I don't have any idea why, but outside the Borders book store was a children's orchestra, which between the rows of performers and reasonably appreciative audience took up most of the room outside the book store almost to the corner. I can't tell you who they were or why they were playing, since every time the conductor got to announcing who they were, he turned around, so that he was solemnly informing the orchestra who they were.
Hey, 21 years ago today, it was the debut of the crossword game you've played all your life, but never quite like this ... Chuck Woolery in Scrabble. I was really into it, during the summers anyway. The fact they kept track of the fastest contestants in the bonus round gave me the first chance to see a form of evolution in action. The earliest contestants I remembered taking on the order of 45 seconds for the win; that got squeezed down to an average of 20 seconds as people learned how to play efficiently. I think someone once managed to get it in 13 seconds.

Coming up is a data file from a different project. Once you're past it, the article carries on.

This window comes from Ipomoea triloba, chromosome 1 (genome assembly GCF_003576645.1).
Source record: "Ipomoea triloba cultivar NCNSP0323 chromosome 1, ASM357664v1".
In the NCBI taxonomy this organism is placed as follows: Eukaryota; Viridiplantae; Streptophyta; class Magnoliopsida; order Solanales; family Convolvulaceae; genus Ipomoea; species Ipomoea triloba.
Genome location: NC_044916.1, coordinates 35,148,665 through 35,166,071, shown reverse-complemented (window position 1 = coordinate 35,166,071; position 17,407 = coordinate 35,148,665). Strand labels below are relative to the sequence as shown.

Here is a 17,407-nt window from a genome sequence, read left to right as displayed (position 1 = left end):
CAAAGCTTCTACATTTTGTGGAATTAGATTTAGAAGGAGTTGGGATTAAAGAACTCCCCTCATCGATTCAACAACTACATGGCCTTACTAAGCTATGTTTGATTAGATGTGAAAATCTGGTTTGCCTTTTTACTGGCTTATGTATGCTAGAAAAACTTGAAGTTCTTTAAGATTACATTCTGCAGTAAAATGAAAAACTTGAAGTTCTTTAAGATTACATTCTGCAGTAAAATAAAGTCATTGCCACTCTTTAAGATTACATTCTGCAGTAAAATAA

Strategy on Card Sharks never took anyone time to figure out. The Price is Right depends, outside the Clock Game, mostly on having a good sense of how much cans of tuna fish and new cars cost. The regular games in The $25/50/100,000 Pyramid had gotten to where almost every match ended up with a score of 21-20 before I started following the show. So this was the first time I saw that progression of skill.
Trivia: In May 1941 NBC set the advertising rate at WNBT, its New York City station, at US$120 for an hour of prime-time programming. Source: Please Stand By: A Prehistory of Television, Michael Ritchie.
Currently Reading: The Investigation, Stanislaw Lem.